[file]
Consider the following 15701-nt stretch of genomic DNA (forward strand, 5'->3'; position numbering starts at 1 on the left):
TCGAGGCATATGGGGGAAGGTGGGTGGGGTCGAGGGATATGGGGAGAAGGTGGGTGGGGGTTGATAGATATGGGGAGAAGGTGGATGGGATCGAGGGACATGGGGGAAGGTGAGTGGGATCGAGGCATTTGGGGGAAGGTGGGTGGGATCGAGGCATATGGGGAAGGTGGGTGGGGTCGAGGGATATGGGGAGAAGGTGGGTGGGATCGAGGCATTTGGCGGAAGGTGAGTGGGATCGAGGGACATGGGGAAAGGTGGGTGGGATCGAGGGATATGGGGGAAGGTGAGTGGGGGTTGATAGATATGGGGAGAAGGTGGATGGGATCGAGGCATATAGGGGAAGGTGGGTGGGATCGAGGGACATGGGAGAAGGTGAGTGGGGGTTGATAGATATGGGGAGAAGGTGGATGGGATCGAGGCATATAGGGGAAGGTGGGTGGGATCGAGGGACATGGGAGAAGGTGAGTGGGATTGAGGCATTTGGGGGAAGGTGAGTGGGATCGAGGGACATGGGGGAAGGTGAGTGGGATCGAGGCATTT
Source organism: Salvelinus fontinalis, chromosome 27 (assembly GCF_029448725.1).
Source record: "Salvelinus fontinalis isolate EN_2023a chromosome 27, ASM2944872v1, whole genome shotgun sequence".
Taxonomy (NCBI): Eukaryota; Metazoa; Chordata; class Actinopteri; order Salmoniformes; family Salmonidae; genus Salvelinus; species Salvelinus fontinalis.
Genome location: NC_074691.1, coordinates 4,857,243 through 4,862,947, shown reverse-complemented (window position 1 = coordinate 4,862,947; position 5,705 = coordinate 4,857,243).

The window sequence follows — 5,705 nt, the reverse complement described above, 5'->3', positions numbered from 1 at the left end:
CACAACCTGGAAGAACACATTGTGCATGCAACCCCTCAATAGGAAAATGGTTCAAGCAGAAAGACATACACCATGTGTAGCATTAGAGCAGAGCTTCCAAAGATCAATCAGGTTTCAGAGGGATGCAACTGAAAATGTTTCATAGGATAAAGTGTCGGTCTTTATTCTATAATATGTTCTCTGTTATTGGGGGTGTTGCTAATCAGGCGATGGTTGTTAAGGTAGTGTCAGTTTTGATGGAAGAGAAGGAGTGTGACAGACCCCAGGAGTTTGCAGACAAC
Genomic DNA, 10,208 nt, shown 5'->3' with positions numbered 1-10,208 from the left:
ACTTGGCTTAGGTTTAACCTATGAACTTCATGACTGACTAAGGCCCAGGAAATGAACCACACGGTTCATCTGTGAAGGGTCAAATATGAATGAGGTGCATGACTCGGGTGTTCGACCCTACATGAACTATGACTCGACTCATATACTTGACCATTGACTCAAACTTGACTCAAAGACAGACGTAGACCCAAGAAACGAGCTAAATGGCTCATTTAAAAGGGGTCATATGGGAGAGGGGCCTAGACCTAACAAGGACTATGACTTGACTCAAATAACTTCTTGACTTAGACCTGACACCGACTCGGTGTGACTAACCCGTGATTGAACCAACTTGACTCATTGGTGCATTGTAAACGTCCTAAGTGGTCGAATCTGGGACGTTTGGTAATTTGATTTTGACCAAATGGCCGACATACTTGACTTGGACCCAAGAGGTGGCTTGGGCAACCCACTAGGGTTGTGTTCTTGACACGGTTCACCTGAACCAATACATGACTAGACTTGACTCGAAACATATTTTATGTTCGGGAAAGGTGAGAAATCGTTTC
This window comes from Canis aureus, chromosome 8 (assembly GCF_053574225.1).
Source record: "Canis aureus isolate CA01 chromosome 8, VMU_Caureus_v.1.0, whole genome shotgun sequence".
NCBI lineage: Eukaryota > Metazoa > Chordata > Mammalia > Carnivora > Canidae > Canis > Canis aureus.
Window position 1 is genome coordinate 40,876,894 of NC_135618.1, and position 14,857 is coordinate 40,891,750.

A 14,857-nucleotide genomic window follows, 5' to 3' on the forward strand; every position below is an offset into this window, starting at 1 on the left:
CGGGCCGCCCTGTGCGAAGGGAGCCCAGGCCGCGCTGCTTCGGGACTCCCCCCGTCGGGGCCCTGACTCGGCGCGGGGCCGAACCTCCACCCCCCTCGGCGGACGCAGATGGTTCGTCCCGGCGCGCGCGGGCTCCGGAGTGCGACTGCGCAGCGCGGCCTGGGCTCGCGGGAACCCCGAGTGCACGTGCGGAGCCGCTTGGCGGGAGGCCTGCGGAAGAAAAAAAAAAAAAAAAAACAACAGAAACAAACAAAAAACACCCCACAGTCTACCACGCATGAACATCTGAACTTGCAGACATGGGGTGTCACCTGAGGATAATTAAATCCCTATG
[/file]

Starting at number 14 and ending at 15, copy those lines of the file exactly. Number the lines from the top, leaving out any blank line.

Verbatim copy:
Window position 1 is genome coordinate 40,876,894 of NC_135618.1, and position 14,857 is coordinate 40,891,750.

A 14,857-nucleotide genomic window follows, 5' to 3' on the forward strand; every position below is an offset into this window, starting at 1 on the left: